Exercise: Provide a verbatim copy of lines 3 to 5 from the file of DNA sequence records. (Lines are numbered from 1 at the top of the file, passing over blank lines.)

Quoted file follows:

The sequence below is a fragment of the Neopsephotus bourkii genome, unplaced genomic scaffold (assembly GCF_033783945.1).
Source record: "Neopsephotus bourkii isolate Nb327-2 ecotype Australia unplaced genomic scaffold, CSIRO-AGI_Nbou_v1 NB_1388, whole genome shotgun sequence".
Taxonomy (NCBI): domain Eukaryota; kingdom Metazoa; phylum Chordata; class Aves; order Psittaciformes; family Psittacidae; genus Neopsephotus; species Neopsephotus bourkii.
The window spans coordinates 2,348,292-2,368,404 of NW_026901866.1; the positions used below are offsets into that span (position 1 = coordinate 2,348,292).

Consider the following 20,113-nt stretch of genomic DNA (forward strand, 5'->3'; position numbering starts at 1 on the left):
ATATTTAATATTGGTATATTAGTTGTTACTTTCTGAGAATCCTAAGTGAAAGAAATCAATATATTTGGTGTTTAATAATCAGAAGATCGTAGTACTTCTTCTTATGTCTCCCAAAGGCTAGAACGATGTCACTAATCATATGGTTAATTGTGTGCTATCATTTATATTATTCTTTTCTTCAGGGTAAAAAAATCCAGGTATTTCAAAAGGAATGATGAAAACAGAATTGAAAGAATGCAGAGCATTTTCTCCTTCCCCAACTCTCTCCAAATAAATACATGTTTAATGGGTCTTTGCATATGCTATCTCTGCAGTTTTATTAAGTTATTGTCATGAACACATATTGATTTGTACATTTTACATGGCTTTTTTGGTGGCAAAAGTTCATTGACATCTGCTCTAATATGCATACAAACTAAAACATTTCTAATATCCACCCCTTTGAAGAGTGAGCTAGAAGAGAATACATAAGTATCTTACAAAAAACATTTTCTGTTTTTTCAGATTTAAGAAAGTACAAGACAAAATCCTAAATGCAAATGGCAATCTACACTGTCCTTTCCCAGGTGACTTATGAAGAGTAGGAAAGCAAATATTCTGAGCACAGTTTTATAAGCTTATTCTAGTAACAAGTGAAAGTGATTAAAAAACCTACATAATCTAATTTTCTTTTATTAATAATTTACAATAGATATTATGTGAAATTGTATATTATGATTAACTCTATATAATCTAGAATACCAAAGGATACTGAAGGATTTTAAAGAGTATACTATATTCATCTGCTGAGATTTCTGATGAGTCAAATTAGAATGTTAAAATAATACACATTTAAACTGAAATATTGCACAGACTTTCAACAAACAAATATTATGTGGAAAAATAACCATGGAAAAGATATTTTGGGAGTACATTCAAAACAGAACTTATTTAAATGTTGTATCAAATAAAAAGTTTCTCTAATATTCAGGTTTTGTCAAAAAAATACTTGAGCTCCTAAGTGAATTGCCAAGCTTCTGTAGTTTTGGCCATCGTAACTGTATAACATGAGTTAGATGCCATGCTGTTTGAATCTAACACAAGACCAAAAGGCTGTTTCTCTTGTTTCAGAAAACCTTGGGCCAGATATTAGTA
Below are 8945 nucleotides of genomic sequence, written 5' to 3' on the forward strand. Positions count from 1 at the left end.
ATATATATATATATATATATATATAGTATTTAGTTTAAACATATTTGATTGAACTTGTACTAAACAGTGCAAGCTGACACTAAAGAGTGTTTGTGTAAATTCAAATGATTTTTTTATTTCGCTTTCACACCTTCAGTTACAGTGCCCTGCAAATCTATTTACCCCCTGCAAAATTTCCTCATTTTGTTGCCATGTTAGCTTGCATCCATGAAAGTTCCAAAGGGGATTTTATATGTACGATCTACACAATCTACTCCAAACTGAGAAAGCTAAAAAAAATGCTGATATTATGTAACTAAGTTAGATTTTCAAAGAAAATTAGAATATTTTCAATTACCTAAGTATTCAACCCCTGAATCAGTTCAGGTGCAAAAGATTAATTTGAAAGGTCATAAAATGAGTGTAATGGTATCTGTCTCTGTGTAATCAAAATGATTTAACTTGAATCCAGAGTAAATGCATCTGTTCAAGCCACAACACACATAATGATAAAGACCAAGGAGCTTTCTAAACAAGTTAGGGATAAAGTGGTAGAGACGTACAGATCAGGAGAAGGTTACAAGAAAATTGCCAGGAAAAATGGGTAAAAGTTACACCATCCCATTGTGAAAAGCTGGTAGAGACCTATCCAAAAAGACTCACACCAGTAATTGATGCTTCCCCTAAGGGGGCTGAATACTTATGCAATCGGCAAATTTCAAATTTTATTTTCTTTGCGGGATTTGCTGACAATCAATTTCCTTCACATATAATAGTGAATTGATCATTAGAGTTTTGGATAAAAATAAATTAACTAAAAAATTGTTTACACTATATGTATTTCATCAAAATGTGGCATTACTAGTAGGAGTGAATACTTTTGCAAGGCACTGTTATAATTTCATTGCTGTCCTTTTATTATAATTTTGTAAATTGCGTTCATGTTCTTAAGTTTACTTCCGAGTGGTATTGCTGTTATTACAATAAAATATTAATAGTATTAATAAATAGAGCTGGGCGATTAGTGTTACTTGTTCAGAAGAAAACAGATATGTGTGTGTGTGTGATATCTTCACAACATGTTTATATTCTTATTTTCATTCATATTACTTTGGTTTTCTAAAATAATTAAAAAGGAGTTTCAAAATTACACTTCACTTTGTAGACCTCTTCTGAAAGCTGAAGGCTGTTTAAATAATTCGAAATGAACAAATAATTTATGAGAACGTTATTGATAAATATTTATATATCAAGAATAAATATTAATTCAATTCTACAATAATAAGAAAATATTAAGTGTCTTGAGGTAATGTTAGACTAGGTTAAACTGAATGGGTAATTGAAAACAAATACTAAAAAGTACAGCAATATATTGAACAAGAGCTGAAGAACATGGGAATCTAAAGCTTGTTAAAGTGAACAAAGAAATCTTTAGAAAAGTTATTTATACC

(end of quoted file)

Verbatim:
Taxonomy (NCBI): domain Eukaryota; kingdom Metazoa; phylum Chordata; class Aves; order Psittaciformes; family Psittacidae; genus Neopsephotus; species Neopsephotus bourkii.
The window spans coordinates 2,348,292-2,368,404 of NW_026901866.1; the positions used below are offsets into that span (position 1 = coordinate 2,348,292).

Consider the following 20,113-nt stretch of genomic DNA (forward strand, 5'->3'; position numbering starts at 1 on the left):